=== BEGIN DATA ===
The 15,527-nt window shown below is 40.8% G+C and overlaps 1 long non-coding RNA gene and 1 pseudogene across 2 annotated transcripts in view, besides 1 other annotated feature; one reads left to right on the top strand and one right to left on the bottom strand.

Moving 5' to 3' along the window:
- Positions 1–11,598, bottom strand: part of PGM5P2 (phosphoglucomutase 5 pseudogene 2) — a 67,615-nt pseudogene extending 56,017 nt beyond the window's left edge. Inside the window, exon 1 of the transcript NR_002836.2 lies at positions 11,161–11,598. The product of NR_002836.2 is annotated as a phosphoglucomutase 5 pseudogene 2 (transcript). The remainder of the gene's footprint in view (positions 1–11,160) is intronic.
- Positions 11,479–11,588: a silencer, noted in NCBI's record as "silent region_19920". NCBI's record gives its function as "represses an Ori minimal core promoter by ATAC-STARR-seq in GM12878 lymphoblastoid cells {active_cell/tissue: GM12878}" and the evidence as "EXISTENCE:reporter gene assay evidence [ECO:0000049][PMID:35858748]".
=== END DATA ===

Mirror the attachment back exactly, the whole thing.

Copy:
The 15,527-nt window shown below is 40.8% G+C and overlaps 1 long non-coding RNA gene and 1 pseudogene across 2 annotated transcripts in view, besides 1 other annotated feature; one reads left to right on the top strand and one right to left on the bottom strand.

Moving 5' to 3' along the window:
- Positions 1–11,598, bottom strand: part of PGM5P2 (phosphoglucomutase 5 pseudogene 2) — a 67,615-nt pseudogene extending 56,017 nt beyond the window's left edge. Inside the window, exon 1 of the transcript NR_002836.2 lies at positions 11,161–11,598. The product of NR_002836.2 is annotated as a phosphoglucomutase 5 pseudogene 2 (transcript). The remainder of the gene's footprint in view (positions 1–11,160) is intronic.
- Positions 11,479–11,588: a silencer, noted in NCBI's record as "silent region_19920". NCBI's record gives its function as "represses an Ori minimal core promoter by ATAC-STARR-seq in GM12878 lymphoblastoid cells {active_cell/tissue: GM12878}" and the evidence as "EXISTENCE:reporter gene assay evidence [ECO:0000049][PMID:35858748]".